UCITS is the acronym for Undertakings for Collective Investment in Transferable Securities. The term refers back to EU Directive 85/611/EC of 20 December 1985, the objective of which was to create the legal framework for a single European market for retail investment funds, while at the same time ensuring a high level of investor protection.
Luxembourg, as the first country to implement the UCITS Directive and to offer a European passport, attracted a large number of promoters of Swiss and American origin who continue to use Luxembourg as a gateway to the European market.
Key Advantages for Investment Managers/ Advisors
The European passport allows an approved UCITS to be sold to all types of investors and registered for distribution in all EU Member States. The UCITS is no longer obliged to follow an authorisation process in each market, but just by notification process, which considerably accelerated the process of distributing and marketing a fund and reduced related costs.
Type of Strategies
The Directive exclusively targets funds that invest in securities (such as shares and bonds) quoted on a recognized stock exchange. The following investment strategies or funds types can be implemented with respect to UCITS regulations:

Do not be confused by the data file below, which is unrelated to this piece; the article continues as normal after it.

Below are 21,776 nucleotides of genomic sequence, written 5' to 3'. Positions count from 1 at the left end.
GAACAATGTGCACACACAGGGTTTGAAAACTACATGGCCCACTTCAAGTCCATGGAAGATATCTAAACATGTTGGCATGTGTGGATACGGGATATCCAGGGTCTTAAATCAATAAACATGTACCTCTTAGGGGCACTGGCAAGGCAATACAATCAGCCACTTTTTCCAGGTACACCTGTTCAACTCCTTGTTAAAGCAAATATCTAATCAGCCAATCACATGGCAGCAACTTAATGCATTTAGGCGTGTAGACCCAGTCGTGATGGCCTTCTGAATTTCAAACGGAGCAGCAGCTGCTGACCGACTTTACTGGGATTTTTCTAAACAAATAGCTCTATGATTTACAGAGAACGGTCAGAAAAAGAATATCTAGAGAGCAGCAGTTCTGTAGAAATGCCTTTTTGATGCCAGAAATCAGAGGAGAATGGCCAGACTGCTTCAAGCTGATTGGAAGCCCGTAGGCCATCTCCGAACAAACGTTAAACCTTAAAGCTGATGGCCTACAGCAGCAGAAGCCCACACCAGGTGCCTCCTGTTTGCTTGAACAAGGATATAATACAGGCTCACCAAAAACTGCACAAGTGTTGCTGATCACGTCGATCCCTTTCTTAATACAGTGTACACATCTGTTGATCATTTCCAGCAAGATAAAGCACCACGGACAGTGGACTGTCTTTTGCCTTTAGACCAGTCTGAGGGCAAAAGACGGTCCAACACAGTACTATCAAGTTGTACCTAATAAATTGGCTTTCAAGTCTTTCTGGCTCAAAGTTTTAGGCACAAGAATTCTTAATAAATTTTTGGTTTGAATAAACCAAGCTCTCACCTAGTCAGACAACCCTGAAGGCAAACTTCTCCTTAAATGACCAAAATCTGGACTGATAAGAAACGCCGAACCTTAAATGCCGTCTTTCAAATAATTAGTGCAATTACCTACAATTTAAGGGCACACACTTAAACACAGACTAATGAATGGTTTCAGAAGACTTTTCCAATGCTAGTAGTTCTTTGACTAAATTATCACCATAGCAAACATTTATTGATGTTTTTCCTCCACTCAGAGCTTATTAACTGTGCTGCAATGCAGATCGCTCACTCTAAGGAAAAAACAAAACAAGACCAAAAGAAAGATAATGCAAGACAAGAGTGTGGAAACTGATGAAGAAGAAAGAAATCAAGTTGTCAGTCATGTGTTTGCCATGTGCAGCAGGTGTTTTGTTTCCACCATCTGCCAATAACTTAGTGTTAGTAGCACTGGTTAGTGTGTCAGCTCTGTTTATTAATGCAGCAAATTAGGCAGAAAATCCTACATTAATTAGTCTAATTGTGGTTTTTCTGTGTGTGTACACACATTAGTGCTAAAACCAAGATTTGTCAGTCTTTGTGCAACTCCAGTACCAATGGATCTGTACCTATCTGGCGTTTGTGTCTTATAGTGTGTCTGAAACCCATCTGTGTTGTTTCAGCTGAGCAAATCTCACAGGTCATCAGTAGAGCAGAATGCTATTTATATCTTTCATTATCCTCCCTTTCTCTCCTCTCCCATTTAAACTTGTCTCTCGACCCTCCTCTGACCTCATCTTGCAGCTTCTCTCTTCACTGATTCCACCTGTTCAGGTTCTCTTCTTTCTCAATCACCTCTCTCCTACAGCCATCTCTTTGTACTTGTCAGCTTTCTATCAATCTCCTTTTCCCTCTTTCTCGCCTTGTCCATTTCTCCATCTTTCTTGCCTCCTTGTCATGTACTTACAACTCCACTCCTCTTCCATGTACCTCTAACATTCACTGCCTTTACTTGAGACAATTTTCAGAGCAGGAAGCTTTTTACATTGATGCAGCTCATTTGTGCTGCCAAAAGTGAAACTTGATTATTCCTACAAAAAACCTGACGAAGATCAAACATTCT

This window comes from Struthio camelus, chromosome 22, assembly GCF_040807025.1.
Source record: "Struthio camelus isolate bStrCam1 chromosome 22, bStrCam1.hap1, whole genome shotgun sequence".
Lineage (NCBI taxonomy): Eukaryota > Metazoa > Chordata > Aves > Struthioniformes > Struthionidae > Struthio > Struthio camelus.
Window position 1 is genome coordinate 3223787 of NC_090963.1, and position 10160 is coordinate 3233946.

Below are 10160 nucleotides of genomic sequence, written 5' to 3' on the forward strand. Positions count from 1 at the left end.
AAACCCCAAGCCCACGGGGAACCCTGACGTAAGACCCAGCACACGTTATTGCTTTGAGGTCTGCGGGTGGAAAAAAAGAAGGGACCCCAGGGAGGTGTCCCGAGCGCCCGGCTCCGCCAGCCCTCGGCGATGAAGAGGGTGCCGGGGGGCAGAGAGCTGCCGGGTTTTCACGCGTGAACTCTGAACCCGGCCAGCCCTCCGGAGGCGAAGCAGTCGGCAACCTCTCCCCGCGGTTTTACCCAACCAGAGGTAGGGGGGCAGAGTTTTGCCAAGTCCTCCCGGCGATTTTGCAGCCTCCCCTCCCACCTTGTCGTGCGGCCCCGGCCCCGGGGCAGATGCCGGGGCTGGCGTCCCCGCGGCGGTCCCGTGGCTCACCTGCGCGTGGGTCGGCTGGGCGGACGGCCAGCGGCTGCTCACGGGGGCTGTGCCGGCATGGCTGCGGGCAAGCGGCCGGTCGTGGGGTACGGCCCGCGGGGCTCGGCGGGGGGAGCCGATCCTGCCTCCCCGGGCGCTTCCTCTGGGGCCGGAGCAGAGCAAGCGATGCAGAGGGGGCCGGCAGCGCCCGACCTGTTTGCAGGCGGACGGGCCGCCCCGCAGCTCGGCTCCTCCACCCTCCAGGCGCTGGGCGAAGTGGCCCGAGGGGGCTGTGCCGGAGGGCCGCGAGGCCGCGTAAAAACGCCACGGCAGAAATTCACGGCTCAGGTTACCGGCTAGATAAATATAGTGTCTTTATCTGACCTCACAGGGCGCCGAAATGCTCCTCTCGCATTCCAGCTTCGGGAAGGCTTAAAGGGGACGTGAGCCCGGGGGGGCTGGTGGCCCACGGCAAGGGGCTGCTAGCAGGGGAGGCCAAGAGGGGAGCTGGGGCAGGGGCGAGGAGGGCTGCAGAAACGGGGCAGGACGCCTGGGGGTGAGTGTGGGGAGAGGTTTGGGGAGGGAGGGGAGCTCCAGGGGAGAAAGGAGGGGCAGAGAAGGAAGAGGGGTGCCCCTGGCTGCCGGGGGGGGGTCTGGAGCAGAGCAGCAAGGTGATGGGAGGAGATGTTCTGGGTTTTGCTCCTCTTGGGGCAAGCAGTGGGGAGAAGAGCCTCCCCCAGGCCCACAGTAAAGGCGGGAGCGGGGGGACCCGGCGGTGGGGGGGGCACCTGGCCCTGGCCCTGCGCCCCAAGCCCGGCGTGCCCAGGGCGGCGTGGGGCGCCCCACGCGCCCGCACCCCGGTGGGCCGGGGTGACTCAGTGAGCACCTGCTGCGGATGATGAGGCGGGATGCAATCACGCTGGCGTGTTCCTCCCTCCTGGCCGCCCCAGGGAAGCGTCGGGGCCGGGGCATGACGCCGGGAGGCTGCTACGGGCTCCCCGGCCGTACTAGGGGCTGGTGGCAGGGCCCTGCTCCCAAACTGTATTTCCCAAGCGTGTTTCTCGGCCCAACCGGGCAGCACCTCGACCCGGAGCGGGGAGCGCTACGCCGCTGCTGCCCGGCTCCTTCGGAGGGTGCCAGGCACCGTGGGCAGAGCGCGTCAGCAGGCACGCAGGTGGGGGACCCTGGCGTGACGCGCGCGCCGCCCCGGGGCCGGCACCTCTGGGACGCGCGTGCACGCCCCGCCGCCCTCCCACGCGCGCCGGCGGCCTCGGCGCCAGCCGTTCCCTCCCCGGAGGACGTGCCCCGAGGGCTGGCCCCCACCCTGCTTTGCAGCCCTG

- Long Only Funds
- Money Market Funds
- Long/Short Equity
- Index Tracking Funds
- Fund of Funds
- Specific Commodity Trading Funds
Key Advantages for Investors
UCITS funds must be open ended, so that the investor can redeem his holdings at each net asset value calculation date. UCITS funds will often have weekly and even daily liquidity.
UCITS funds are required to report comprehensively and adequately to investors on their portfolio holding. UCITS funds must have a Key Investor Information Document (KIID) describing the investment fund’s main purpose, the investment policy, and the historical track record including associated costs as well as investment risk warnings.
UCITS funds provide investors with a detailed risk management framework, which is designed to ensure a minimum level of diversification, and limit exposure to third parties and leverage. Every UCITS fund is required to employ adequate risk management processes to measure and monitor risk. It should consistently report to its regulator on the different underlying risks and quantitative limits.